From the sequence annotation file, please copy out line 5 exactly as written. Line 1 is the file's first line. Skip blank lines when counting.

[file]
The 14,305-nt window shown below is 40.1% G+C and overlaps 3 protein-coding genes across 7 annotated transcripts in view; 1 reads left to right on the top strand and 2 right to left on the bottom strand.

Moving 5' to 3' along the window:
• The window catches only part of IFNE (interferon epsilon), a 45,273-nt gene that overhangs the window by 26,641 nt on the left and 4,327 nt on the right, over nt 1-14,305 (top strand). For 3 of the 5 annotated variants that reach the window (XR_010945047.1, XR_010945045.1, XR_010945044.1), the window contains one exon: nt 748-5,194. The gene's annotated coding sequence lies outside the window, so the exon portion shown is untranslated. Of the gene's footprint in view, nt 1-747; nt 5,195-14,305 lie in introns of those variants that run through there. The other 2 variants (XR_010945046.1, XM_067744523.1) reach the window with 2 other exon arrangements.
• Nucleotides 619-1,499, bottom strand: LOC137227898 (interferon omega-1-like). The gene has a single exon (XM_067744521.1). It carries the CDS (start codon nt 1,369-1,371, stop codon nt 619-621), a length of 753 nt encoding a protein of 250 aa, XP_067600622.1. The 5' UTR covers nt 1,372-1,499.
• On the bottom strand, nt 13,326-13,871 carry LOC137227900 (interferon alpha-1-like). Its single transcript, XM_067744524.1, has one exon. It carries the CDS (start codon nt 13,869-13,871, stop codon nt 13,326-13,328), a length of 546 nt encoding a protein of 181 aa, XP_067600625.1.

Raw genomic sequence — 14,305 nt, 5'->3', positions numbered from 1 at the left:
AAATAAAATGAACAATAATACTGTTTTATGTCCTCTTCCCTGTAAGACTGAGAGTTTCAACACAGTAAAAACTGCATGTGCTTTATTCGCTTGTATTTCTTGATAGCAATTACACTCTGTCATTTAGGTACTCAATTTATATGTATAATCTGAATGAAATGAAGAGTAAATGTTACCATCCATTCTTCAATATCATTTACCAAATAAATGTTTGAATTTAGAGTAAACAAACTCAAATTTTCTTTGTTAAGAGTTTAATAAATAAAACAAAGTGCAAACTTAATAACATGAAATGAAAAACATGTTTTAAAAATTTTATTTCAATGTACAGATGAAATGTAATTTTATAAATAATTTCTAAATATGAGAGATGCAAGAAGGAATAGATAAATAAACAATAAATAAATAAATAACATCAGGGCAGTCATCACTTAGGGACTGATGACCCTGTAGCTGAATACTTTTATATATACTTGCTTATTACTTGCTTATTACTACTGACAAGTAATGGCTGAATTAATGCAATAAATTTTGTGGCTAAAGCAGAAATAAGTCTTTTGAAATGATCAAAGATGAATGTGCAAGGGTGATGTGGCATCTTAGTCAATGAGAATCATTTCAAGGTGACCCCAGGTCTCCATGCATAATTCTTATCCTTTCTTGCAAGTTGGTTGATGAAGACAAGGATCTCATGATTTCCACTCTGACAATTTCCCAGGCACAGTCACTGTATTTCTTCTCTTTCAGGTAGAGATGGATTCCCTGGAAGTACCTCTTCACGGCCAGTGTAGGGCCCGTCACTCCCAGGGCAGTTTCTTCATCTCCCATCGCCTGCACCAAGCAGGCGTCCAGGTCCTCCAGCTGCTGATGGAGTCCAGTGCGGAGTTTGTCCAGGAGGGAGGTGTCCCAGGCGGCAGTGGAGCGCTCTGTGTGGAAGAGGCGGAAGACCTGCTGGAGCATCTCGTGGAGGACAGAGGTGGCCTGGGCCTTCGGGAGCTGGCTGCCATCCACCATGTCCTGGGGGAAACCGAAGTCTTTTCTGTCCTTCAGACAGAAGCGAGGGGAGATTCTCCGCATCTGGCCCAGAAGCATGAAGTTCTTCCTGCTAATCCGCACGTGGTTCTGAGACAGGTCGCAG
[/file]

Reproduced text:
• On the bottom strand, nt 13,326-13,871 carry LOC137227900 (interferon alpha-1-like). Its single transcript, XM_067744524.1, has one exon. It carries the CDS (start codon nt 13,869-13,871, stop codon nt 13,326-13,328), a length of 546 nt encoding a protein of 181 aa, XP_067600625.1.